Search Images Maps Play YouTube News Gmail Drive More »
Sign in
Screen reader users: click this link for accessible mode. Accessible mode has the same essential features but works better with your reader.

Patents

  1. Advanced Patent Search
Publication numberUS4349243 A
Publication typeGrant
Application numberUS 06/067,893
Publication dateSep 14, 1982
Filing dateAug 20, 1979
Priority dateAug 23, 1978
Publication number06067893, 067893, US 4349243 A, US 4349243A, US-A-4349243, US4349243 A, US4349243A
InventorsKitsutaro Amano, Taiichiro Nakai, Masanori Sato, Makoto Nunokawa
Original AssigneeKokusai Denshin Denwa Kabushiki Kaisha
Export CitationBiBTeX, EndNote, RefMan
External Links: USPTO, USPTO Assignment, Espacenet
Optical fiber submarine cable
US 4349243 A
Abstract
An optical fiber submarine cable comprising at least one optical fiber. A pipe-like pressure resisting layer is produced by forming a tape-like pressure resisting material into a pipe-like configuration with the optical fiber inserted therein. The pressure resisting layer has butt ends in its cross section, and a waterproof insulator layer is disposed closely around the pipe-like pressure resisting layer for maintaining the pipe-like configuration of the pipe-like pressure resisting layer and for preventing seawater from entering into a gap between the butt ends.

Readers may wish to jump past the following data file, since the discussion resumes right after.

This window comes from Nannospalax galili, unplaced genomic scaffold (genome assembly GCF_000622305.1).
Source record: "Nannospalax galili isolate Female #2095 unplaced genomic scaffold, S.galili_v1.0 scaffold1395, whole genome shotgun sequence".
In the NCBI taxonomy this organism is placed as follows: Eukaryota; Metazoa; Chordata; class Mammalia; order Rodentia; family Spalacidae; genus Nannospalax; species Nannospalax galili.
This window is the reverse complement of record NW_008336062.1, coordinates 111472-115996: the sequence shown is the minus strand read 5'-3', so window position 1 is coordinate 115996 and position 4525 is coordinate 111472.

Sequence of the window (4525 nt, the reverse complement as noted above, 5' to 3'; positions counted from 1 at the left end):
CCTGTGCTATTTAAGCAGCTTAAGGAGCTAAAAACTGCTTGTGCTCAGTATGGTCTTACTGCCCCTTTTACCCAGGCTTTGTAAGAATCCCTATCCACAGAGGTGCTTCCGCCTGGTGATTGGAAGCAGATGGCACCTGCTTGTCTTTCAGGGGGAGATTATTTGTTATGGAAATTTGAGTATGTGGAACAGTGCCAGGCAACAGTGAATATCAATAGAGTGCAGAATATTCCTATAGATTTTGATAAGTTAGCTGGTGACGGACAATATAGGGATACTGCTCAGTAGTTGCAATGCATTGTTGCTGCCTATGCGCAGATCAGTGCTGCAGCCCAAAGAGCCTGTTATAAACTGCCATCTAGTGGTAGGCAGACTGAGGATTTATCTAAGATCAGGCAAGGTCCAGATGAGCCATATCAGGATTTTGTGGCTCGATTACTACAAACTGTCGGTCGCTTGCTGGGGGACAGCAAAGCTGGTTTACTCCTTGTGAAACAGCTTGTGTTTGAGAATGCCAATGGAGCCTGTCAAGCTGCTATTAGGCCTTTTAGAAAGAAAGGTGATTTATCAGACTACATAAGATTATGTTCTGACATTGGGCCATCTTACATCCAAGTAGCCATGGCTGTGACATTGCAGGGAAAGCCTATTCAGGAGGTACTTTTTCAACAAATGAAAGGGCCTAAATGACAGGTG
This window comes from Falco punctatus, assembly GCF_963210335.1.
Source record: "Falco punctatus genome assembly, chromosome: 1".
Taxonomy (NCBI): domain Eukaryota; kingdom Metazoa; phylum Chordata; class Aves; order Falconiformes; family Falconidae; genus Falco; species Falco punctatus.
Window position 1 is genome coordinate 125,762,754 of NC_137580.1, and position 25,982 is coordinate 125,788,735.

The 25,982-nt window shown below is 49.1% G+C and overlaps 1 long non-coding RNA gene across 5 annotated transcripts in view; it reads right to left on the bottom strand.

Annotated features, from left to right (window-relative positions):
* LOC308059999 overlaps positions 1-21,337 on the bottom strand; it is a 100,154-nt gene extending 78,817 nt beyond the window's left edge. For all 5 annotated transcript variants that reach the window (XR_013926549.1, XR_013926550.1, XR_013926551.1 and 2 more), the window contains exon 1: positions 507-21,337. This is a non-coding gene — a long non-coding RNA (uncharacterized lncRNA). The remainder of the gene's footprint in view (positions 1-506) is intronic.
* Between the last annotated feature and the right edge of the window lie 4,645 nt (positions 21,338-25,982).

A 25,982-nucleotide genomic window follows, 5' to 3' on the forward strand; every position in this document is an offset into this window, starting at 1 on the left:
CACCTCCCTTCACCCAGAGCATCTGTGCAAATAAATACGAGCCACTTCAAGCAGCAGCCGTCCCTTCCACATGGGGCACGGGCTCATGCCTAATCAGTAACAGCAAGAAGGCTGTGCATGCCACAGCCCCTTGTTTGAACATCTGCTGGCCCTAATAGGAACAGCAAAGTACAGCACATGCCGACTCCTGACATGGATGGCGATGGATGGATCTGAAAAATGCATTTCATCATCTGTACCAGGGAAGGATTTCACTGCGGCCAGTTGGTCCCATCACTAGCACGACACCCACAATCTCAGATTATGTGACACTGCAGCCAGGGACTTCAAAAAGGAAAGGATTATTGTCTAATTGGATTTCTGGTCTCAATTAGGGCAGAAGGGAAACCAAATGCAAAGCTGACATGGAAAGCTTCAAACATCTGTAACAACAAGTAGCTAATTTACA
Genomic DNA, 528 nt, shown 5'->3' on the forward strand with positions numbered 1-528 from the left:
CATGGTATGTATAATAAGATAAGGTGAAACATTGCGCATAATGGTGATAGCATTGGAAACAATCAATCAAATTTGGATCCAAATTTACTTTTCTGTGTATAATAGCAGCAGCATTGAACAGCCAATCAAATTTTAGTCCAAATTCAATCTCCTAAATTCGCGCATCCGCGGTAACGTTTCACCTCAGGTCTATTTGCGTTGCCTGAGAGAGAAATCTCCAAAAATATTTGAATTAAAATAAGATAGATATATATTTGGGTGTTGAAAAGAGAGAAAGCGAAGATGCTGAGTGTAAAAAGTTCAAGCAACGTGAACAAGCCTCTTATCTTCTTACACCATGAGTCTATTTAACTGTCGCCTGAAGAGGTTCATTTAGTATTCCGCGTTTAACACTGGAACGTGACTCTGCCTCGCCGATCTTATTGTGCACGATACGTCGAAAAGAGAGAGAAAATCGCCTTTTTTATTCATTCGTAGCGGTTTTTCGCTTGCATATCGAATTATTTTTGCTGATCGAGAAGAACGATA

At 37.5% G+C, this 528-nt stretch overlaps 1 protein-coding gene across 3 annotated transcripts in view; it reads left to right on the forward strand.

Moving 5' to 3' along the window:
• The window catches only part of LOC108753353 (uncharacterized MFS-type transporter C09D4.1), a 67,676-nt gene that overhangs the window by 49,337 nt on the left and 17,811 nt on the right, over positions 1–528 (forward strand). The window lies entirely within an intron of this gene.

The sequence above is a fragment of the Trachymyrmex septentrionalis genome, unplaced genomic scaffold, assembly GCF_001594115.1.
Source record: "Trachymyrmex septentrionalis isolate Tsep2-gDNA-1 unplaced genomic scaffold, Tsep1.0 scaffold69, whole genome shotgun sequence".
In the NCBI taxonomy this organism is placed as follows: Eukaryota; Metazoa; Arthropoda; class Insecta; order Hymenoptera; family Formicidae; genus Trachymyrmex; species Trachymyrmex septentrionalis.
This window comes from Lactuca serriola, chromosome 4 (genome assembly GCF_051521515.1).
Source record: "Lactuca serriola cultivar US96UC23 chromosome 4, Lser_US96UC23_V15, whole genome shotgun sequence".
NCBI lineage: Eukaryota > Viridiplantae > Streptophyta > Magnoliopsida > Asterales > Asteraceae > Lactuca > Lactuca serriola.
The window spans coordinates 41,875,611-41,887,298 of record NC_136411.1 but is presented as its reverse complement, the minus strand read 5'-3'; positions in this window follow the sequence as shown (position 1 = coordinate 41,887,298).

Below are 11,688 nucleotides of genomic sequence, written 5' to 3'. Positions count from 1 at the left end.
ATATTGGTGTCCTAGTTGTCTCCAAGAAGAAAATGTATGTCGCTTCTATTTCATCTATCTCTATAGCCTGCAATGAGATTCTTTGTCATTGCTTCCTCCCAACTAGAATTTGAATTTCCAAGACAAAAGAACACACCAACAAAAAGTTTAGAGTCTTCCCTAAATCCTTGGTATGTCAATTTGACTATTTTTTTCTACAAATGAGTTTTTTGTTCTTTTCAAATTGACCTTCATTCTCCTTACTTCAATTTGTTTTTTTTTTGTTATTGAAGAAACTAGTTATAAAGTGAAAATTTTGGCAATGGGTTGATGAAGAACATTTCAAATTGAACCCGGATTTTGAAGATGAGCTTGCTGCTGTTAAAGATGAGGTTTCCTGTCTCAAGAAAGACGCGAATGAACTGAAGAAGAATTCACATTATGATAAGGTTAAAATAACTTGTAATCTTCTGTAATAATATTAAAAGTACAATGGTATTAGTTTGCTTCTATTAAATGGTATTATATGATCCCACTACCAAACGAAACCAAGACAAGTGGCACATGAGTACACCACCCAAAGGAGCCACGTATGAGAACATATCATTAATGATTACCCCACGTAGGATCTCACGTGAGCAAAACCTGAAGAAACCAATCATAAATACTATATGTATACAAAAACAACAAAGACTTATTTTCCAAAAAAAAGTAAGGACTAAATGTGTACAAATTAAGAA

Images(1)
Previous page
Next page
Claims(6)
What we claim is:
1. An optical fiber submarine cable comprising: at least one optical fiber; a pipe-like external pressure resisting layer produced by forming a tape-like pressure resisting material into a pipe-like configuration with the optical fiber inserted therein, the external pressure resisting layer having unconnected butt ends in its cross section; a waterproof insulator layer disposed closely around the pipe-like external pressure resisting layer for maintaining the pipe-like configuration of the pipe-like external pressure resisting layer and preventing seawater from entering into a gap between the butt ends; and a tape-like structure disposed on the pipe-like external pressure resisting layer comprised of the tape-like pressure resisting material and extending along and covering the butt ends of the pipe-like external pressure resisting layer for preventing any portion of the waterproof insulator layer from entering between the butt ends under the influence of external pressure applied to the submarine cable, wherein a respective one of the tape-like structure and the pipe-like external pressure resisting layer comprised of the tape-like pressure resisting material is formed to have a cross section which prevents the tape-like structure from being displaced on the surface of the pipe-like external pressure resisting layer.